The use of the name ‘Indian Fields’ does not honor tribal nations and should not be used by a public school system, according to Angelique EagleWoman, a law professor at Mitchell Hamline School of Law in St. Paul, Minnesota who serves on the Indian American Board Association and a member of the Sisseton-Wahpeton (Dakota) Oyate tribe.

“This harkens back to stereotypical ideas of Native Americans in the 1800s, where dispossession of our lands, names, and ethnic heritage are culturally appropriated by use in White institutions,” she said. “Also due to the genocidal acts occurring in New Jersey and along the eastern seaboard, the name of the school may infer that taking of Native American lands adding further trauma to the Indigenous peoples of the region. The school should be immediately renamed.”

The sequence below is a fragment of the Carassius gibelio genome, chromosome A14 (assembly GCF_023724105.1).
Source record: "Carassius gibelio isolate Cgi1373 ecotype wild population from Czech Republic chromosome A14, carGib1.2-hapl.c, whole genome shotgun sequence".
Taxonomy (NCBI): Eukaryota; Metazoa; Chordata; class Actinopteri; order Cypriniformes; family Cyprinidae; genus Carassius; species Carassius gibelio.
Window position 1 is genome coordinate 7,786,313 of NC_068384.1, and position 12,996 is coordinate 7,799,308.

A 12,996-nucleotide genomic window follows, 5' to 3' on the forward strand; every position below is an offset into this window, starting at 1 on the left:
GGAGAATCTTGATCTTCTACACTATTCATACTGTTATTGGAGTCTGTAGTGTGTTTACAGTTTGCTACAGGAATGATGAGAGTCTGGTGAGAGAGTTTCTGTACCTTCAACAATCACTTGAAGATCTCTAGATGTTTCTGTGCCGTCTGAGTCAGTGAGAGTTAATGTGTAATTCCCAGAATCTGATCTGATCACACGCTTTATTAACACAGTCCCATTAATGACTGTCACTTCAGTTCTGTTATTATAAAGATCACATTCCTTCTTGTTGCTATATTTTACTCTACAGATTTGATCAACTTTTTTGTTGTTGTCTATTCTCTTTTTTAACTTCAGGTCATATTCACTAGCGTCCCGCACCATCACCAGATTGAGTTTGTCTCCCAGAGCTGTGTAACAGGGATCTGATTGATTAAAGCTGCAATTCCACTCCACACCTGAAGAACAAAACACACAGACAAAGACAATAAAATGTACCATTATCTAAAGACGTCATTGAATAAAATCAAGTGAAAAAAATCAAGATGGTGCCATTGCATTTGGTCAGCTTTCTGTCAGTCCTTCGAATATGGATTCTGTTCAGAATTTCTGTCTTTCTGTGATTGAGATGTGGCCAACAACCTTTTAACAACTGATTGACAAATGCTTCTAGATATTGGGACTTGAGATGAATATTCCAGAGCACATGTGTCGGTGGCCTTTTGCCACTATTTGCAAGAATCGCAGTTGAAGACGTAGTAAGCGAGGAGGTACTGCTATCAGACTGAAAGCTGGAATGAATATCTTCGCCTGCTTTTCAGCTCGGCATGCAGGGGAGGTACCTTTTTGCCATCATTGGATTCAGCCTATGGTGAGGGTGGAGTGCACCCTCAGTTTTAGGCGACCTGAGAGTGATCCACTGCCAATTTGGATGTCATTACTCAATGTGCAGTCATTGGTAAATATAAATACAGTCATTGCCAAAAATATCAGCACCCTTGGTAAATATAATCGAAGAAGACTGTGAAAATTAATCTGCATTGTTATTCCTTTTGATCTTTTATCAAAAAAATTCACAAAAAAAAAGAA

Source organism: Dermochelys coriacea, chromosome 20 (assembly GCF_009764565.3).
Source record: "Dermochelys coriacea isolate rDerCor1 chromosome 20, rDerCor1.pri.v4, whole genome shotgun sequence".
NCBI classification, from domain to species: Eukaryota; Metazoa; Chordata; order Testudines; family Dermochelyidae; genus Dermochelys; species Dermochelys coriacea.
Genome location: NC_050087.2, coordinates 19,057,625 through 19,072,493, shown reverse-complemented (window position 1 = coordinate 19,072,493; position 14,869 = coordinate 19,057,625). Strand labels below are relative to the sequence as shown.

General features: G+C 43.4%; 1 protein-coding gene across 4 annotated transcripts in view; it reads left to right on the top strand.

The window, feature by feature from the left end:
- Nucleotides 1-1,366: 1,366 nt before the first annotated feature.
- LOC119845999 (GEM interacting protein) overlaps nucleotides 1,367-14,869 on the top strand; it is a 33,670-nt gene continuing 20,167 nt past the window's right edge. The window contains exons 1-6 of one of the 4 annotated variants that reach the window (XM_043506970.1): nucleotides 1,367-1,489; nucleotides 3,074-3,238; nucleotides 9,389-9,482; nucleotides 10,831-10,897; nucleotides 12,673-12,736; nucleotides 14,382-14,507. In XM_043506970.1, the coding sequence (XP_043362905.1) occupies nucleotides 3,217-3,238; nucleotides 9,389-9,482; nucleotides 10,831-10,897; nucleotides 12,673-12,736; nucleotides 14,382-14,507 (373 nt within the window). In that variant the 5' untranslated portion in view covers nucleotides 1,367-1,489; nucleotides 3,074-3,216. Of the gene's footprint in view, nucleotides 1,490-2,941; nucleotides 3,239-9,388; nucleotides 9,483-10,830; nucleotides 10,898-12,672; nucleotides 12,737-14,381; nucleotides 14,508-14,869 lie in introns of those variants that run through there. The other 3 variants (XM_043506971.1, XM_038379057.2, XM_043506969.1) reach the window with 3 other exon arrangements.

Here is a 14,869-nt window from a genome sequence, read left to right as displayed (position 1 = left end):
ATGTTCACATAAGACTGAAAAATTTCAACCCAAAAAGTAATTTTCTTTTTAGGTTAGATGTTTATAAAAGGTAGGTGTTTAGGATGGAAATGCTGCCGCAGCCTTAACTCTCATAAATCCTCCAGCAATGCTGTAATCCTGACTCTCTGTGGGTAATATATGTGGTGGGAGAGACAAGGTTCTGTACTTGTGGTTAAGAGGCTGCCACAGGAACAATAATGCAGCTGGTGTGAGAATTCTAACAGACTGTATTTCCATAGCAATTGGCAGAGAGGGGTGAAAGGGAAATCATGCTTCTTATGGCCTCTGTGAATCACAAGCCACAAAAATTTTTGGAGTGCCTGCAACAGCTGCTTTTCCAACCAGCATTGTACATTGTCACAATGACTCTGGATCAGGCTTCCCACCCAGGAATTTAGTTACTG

According to a March 10, 1991 story in the Sunday Star-Ledger about the naming of the school, James Revey, then chairman of the New Jersey Indian Office of Orange, New Jersey, wrote a letter of recommendation saying,  “Having the name will also keep alive the awareness of the original people.”

Chambres doesn’t have native ancestry, she said she doesn’t feel comfortable moving forward and would prefer a Native American to support her petition. She still can not get in touch with anybody. Her goal is to get the name of the school changed through her petition “Rename Indian Fields Elementary school.” She has collected a total of 2,157 signatures to date, aiming for 2,500 to show that the community cares and agrees the name needs to be changed.